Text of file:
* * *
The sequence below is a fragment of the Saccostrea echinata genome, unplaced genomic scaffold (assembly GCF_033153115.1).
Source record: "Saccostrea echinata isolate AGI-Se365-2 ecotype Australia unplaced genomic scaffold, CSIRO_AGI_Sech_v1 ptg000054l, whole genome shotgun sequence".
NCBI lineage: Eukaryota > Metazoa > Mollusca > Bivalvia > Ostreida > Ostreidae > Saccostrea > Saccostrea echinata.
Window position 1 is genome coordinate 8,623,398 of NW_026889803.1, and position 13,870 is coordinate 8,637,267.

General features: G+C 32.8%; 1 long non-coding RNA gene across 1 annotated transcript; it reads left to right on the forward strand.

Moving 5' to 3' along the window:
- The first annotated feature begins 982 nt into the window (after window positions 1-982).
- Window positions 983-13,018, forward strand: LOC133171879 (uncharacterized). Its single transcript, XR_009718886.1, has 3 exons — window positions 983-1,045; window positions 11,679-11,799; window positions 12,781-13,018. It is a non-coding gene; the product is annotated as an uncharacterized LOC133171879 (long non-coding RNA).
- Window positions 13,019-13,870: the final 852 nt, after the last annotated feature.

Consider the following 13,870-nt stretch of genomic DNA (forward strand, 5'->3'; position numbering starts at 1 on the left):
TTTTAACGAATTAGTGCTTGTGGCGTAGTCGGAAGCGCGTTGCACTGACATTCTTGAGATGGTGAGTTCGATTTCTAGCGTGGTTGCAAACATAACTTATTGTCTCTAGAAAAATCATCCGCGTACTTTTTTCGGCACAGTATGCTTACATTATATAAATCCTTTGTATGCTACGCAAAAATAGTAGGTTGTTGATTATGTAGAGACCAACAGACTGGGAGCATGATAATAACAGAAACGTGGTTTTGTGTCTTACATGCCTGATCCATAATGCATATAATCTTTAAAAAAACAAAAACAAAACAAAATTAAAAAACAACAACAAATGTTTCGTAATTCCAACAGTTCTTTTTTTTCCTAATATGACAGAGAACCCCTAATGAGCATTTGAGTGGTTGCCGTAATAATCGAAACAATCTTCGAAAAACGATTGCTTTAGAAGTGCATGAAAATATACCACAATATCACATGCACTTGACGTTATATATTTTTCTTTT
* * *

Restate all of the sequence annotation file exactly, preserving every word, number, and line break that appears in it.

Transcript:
The sequence below is a fragment of the Saccostrea echinata genome, unplaced genomic scaffold (assembly GCF_033153115.1).
Source record: "Saccostrea echinata isolate AGI-Se365-2 ecotype Australia unplaced genomic scaffold, CSIRO_AGI_Sech_v1 ptg000054l, whole genome shotgun sequence".
NCBI lineage: Eukaryota > Metazoa > Mollusca > Bivalvia > Ostreida > Ostreidae > Saccostrea > Saccostrea echinata.
Window position 1 is genome coordinate 8,623,398 of NW_026889803.1, and position 13,870 is coordinate 8,637,267.

General features: G+C 32.8%; 1 long non-coding RNA gene across 1 annotated transcript; it reads left to right on the forward strand.

Moving 5' to 3' along the window:
- The first annotated feature begins 982 nt into the window (after window positions 1-982).
- Window positions 983-13,018, forward strand: LOC133171879 (uncharacterized). Its single transcript, XR_009718886.1, has 3 exons — window positions 983-1,045; window positions 11,679-11,799; window positions 12,781-13,018. It is a non-coding gene; the product is annotated as an uncharacterized LOC133171879 (long non-coding RNA).
- Window positions 13,019-13,870: the final 852 nt, after the last annotated feature.

Consider the following 13,870-nt stretch of genomic DNA (forward strand, 5'->3'; position numbering starts at 1 on the left):
TTTTAACGAATTAGTGCTTGTGGCGTAGTCGGAAGCGCGTTGCACTGACATTCTTGAGATGGTGAGTTCGATTTCTAGCGTGGTTGCAAACATAACTTATTGTCTCTAGAAAAATCATCCGCGTACTTTTTTCGGCACAGTATGCTTACATTATATAAATCCTTTGTATGCTACGCAAAAATAGTAGGTTGTTGATTATGTAGAGACCAACAGACTGGGAGCATGATAATAACAGAAACGTGGTTTTGTGTCTTACATGCCTGATCCATAATGCATATAATCTTTAAAAAAACAAAAACAAAACAAAATTAAAAAACAACAACAAATGTTTCGTAATTCCAACAGTTCTTTTTTTTCCTAATATGACAGAGAACCCCTAATGAGCATTTGAGTGGTTGCCGTAATAATCGAAACAATCTTCGAAAAACGATTGCTTTAGAAGTGCATGAAAATATACCACAATATCACATGCACTTGACGTTATATATTTTTCTTTT